What It's About: Although John Feinstein’s career began with a classic basketball book, A Season on the Brink, these days the Golf Channel contributor more frequently writes about golf.  In The Legends Club, Feinstein returns to his roots with a nostalgic, bittersweet look back at the glory days of Atlantic Coast Conference basketball in the 1980s and beyond.

When Jim Valvano and “Coach K” took their head coaching positions at North Carolina State and Duke in 1980, Dean Smith had already established the North Carolina program as a perennial NCAA powerhouse.  Valvano and Krzyzewski had the ability and audacity to take on Dean Smith, but their early experiences were not very successful.  In fact, Coach K came very close to getting fired in his second year with the Blue Devils.  Today he’s still at Duke as the winningest coach in Division One history.

In addition to retracing Coach K’s journey to that pinnacle of coaching achievement, The Legends Club also includes many exciting game and tournament accounts, as well as fascinating stories about the sometimes contentious interactions among the three coaches.  John Feinstein is a Duke graduate and a personal friend of Mike Krzyzewski.  He openly admits a Duke “bias,” but he also writes movingly of Coach Valvano’s 1983 national championship, as well as his brave, public battle with cancer ten years later.  And he writes admiringly of Coach Smith’s brilliant basketball innovations and his unwavering loyalty to his players.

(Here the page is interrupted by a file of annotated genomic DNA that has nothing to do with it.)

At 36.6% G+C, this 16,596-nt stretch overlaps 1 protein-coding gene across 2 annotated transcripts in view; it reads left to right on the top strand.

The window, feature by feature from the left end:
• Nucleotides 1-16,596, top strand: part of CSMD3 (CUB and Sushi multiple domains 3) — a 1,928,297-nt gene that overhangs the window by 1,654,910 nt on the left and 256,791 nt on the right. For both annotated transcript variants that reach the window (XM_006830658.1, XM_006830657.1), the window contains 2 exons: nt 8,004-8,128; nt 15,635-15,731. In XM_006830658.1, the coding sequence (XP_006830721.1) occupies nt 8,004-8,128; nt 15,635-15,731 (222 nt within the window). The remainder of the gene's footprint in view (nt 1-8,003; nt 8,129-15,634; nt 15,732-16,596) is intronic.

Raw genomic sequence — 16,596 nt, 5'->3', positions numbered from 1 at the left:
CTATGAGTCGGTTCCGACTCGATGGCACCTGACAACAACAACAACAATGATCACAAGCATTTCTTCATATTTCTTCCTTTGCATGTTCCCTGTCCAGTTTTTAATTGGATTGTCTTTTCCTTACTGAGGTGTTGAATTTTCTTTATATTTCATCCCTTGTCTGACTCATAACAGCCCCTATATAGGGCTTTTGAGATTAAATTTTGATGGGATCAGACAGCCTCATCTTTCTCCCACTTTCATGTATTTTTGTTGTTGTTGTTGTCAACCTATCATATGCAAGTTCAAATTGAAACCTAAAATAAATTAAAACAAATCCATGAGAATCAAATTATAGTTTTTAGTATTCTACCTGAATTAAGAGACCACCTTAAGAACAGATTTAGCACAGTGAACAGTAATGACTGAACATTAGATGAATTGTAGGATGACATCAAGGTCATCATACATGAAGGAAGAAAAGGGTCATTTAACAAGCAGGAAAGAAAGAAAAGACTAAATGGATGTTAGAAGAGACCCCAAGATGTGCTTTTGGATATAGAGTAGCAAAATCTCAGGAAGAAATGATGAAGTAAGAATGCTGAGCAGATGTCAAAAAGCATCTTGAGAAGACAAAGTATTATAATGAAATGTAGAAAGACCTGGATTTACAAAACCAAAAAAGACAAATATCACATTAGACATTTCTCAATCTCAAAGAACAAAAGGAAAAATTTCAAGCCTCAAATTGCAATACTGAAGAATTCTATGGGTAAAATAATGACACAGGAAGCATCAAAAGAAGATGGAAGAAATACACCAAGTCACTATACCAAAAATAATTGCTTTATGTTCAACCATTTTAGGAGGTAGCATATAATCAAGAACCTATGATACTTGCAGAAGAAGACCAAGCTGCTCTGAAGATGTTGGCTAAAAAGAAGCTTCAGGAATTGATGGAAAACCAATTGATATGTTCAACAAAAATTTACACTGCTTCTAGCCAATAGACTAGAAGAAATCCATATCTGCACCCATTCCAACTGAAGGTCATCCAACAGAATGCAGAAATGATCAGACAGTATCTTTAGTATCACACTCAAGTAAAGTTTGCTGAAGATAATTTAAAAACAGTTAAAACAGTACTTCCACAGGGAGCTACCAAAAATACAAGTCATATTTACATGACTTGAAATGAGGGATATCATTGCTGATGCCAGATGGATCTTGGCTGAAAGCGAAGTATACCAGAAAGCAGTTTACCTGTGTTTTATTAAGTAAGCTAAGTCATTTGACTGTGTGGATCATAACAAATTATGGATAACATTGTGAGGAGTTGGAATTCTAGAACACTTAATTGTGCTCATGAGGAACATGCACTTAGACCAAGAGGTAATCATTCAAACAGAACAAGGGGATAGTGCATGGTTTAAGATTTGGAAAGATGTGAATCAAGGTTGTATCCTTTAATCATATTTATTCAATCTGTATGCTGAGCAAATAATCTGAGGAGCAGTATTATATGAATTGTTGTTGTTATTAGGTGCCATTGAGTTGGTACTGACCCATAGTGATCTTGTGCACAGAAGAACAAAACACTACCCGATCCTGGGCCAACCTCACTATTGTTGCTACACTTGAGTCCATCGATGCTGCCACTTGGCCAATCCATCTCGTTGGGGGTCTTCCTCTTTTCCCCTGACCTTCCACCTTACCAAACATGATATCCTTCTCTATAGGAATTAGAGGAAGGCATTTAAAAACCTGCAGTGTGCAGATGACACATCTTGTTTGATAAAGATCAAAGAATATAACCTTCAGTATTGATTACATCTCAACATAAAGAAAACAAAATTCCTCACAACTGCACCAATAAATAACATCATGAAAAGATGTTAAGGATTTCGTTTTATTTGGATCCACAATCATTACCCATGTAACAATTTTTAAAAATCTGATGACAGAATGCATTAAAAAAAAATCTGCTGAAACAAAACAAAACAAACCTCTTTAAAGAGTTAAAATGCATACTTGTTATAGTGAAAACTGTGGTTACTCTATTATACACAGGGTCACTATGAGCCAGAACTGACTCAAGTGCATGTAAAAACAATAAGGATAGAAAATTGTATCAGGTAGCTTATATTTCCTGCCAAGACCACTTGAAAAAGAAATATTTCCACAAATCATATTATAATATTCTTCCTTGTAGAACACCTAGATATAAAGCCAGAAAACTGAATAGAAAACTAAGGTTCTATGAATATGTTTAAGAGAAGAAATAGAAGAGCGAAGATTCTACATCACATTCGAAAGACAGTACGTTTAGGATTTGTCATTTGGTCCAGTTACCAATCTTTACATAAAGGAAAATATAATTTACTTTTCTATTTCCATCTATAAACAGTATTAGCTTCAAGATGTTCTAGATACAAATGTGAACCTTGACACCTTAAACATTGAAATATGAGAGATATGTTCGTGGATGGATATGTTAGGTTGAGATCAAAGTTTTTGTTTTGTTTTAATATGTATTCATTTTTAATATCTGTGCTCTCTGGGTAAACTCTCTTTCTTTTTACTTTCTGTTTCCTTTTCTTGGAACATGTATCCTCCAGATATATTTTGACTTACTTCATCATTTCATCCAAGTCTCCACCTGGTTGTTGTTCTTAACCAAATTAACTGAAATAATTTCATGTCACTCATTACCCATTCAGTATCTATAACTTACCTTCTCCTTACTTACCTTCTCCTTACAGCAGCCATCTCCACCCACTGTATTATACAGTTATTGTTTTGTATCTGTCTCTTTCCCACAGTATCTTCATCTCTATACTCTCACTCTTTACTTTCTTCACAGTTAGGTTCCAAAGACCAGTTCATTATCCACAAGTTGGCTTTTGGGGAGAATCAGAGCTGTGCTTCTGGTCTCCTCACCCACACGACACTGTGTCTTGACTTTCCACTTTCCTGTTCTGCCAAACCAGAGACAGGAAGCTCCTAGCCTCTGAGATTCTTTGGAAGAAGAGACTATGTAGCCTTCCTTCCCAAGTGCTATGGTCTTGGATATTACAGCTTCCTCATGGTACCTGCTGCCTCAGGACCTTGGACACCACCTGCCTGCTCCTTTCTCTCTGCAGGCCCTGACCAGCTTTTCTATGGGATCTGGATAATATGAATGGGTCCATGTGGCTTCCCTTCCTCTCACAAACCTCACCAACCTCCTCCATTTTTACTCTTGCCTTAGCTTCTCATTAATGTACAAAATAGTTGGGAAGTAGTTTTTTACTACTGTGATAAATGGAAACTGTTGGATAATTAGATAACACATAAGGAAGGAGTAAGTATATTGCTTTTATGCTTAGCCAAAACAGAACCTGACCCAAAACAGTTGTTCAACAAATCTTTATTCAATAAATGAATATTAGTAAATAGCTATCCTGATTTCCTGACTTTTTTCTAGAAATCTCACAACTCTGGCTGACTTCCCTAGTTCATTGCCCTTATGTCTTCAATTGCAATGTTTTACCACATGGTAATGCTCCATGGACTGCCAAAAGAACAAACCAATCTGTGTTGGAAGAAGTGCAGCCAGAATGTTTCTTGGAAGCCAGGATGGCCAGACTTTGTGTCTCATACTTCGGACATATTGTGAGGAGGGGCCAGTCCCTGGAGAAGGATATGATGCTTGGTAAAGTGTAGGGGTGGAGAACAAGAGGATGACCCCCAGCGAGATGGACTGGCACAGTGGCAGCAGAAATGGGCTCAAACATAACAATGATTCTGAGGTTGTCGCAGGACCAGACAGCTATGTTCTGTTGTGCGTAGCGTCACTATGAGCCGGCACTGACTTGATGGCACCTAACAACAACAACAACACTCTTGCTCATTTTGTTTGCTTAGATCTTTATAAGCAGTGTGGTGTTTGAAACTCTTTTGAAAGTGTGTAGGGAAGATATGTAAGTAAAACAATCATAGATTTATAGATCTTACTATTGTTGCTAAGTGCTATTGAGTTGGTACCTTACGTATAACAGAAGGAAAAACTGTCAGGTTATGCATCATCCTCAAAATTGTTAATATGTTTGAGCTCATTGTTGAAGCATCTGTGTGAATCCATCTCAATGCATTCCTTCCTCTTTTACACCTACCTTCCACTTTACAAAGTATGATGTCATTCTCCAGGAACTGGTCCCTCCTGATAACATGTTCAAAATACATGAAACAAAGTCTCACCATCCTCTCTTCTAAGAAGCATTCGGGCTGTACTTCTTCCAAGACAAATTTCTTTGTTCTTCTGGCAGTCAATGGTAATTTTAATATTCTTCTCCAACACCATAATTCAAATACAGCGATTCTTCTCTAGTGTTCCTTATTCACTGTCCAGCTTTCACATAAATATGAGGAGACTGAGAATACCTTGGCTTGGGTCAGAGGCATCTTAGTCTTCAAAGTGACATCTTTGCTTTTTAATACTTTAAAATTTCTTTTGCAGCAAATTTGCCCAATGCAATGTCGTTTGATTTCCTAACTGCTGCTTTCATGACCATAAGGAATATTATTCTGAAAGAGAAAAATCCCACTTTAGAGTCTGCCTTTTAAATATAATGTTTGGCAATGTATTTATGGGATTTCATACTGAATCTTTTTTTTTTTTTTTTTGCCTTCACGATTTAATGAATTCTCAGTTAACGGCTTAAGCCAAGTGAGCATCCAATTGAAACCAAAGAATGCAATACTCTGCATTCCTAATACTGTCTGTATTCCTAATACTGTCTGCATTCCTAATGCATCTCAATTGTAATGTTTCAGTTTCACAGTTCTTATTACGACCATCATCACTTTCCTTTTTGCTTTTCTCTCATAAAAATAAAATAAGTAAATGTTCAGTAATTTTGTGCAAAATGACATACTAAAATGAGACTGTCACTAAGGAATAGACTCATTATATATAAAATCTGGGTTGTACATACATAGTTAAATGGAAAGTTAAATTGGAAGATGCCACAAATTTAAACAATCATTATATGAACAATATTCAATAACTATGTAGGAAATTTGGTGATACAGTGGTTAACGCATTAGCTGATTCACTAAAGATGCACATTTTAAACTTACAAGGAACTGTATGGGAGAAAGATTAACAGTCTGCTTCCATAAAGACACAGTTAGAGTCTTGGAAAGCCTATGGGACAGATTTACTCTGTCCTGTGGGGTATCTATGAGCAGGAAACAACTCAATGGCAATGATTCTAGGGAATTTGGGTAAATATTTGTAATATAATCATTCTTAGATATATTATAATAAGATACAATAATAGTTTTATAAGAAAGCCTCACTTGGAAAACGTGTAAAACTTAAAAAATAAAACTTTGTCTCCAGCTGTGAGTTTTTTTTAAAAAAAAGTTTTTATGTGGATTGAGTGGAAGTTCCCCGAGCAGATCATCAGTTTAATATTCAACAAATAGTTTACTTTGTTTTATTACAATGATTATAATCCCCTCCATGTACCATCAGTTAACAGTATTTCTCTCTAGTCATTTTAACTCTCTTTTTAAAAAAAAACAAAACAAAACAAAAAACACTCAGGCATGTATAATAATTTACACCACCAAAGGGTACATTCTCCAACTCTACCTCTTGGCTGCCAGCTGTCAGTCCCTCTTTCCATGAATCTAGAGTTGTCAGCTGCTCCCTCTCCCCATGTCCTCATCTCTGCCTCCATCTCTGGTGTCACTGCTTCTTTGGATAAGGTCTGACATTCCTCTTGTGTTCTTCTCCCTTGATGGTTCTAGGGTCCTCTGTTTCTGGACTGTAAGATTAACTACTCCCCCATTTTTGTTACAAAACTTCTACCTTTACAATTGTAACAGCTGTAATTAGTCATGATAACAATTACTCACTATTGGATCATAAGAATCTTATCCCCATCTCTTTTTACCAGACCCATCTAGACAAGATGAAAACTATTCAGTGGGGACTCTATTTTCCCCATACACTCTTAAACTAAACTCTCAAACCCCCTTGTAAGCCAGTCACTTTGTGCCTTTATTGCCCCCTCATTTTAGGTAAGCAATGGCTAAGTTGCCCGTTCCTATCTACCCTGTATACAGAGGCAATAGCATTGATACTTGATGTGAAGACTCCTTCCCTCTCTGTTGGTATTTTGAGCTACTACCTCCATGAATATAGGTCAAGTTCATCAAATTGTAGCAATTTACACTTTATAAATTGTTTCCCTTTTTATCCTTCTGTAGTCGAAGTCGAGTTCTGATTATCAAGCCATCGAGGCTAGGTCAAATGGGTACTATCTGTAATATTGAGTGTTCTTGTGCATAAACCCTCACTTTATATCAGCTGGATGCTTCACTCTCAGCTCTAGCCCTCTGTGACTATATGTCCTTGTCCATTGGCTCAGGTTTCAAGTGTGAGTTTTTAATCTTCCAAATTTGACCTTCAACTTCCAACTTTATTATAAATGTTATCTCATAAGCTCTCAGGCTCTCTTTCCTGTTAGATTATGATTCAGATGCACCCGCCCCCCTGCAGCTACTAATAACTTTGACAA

What I Thought:  Although John Feinstein’s The Legends Club is a very enjoyable sports book, readers should not expect an expose of big-time college basketball.  Feinstein points out personal quirks and foibles of the three coaches, but he is clearly an admirer of all three men, as well as being a fan of ACC basketball.  The book does drag a bit after Valvano and Smith exit the story—due to Valvano’s death and to Smith’s retirement and later death from Alzheimer’s complications.  The final few chapters recount recent Duke basketball history in a fairly perfunctory narrative that lacks the drama of the earlier chapters.  Overall, however, Feinstein gives the reader fine portrayals of these three legendary coaches and the high-stakes environment in which they competed so successfully.

Readalikes: Last Dance: Behind the Scenes at the Final Four by John Feinstein;  Glory Road: My Story of the 1966 NCAA Basketball Championship by Don Haskins.

Or look this book up on NoveList!